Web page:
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  •  or when the IDF used (21+ / 0-)

    White phosphorus in Gaza?

    They have been using white phosphorous since 2007, the u.s. used it in the battle of Fallujah in 2005.

    •  Every time phosphorus is mentioned, I flash to (6+ / 0-)

      that picture of the little girl.   No way do I want to look at your link.

      Nothing in the world is more dangerous than a sincere ignorance and conscientious stupidity. Martin Luther King, Jr.

      by maybeeso in michigan on Wed Aug 28, 2013 at 06:36:57 PM PDT

      [ Parent ]

      •  The issue is wmd's (5+ / 0-)
        Recommended by:
        worldlotus, Sandino, elwior, artmartin, suzq

        I was trained in CBR warfare during the Vietnam War. Like most things each precedent we set for man's inhumanity to man (and woman) get's bumped up by people who think in terms of shock and awe and attrition as designed to reduce the will to fight.

        Weapons of Mass Destruction in antiquity were limited to things like armies, but they had no problem killing cities with five figures of civilians expeditiously. As recently as Falujah they still don't.

        The use of plague delivered over the walls of besieged cities full of starving people with catapults loaded with infected meat might qualify as a particularly horrendous example because its thought to have led to the black death which wiped out most of Europe int he 13th century.

        Blankets infected with smallpox may have wiped out most of the indigenous population of North America back when America was just getting started.

        In the Modern sense we can go back to the Civil War and include sapping and mining battlefields, machine guns, and artillery. Gas was used in the first world war and the incendiary destruction of cities, nuclear weapons and holocaust were used in the second.

        No military weapon is particularly pleasant to be on the receiving end of. Weapon's of Mass Destruction that kill civilian populations would obviously include the bombs and incendiaries used to fire bomb Dresden and various other German and Japanese cities before we decided that nukes could wreak the same or greater damage with just a single bomb.

        People fighting to the death whether it be suicide bombers or snipers, or peasants placing punji stakes and booby traps in all the trails around their village make it pretty clear that our desire to kill each other continues unabated.

        Since then genocides like Rwanda and the cold war attempts to destabilize various parts of what were perceived as the communist sphere of influence have just continued unabated until they have wracked up more casualties than all the horror of WWI and II.

        By Vietnam napalm, and white phosphorus were in common use against civilian populations along with bombing, strafing, mines and agent orange which continue to kill for decades after a war is over.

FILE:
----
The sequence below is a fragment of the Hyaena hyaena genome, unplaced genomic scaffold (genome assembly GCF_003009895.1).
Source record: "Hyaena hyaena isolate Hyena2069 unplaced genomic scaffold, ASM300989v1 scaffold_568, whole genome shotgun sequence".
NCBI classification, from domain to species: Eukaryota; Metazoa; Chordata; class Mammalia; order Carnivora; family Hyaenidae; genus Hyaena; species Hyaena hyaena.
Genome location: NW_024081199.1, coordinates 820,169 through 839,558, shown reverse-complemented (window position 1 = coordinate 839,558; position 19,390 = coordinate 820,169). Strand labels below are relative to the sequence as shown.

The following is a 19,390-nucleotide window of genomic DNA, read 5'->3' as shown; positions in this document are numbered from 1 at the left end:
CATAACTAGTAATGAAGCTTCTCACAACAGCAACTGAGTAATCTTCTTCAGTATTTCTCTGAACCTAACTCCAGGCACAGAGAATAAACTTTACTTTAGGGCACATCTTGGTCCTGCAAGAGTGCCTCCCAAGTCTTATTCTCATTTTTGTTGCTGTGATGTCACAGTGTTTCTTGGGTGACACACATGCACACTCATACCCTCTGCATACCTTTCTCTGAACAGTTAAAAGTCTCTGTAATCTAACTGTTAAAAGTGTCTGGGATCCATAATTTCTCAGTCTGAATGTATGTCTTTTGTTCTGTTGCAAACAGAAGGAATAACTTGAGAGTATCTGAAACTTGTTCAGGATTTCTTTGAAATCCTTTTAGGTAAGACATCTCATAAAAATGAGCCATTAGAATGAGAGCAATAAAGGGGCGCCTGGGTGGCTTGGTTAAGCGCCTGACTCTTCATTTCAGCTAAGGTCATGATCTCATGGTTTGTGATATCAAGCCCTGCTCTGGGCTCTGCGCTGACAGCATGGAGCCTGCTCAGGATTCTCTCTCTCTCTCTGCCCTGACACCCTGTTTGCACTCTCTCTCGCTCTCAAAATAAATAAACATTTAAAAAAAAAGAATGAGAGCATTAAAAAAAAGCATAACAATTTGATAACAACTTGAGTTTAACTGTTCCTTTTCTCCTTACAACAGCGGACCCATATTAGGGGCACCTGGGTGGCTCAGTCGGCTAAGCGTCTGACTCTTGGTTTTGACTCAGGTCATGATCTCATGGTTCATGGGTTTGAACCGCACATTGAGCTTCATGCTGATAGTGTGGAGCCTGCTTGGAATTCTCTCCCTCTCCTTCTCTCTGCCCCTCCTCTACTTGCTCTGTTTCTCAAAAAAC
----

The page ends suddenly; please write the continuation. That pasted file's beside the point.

Big guns, drones and large bombs kill by concussion as well as shrapnel and their killing radius can easily be a hundred meters. Shock and Awe in Iraq killed innocent civilians by the hundreds of thousands in the name of a lie for which no one has ever been punished.

        In Afghanistan our allies against both the Soviets and the Taliban were bandits, drug dealers and warlords; likewise wherever our covert actions have required force extenders; our use of drugs, prisons, kidnapping, torture, and murder to weaken civilian populations has been notorious all over the planet since the days of Fenimore Cooper and his description of Rogers Rangers raids on the Abenaki of New England.

        The iron rain of plechettes that we used in the Gulf war and our ability to destroy entire armies with napalm, white phosphorus, and other clever instruments of destruction have not gone away and war has not become less horrible.

        At present our ability to contemplate the imminent death of our entire species in all the nasty little ways caused by climate change and hinted at in all the apocalyptic sci fi we have watched for the last half century ought to be considered the ultimate weapon of mass destruction, but I don't see a lot of people recognizing that yet.

        Live Free or Die --- Investigate, Incarcerate

        by rktect on Thu Aug 29, 2013 at 01:06:56 AM PDT

        [ Parent ]

        •  It wasn't blankets, it was PEOPLE (1+ / 0-)
          Recommended by:

          White Europeans with a shit-ton of diseases and a shit-ton of immunities moving into an area inhabited by people who had neither.

          Nobody needed to do anything intentionally - the diseases WERE going to rampage out of control and WERE going to mow down the defenseless indigenous population no matter what.

          The rulers of the Inca Empire started dying of smallpox several years before the first white man set foot across their borders. That's how bad it was. That's how fast it traveled.

          IMHO "smallpox blankets" should be relegated to Conspiracy Theory territory, because for the most part it's exactly that. In almost all cases (Jeffery Amherst et al possibly though not definitely excepted), the relevant factor was accidental, unintentional exposure - not just to smallpox, but to all the white man's diseases. (It is now thought that leptospirosis is what wiped out the coastal Massachusetts natives and left the area open to colonization - or, if you prefer, invasion. And it was probably contracted via exposure to vermin escaping from the boats of white fishermen.)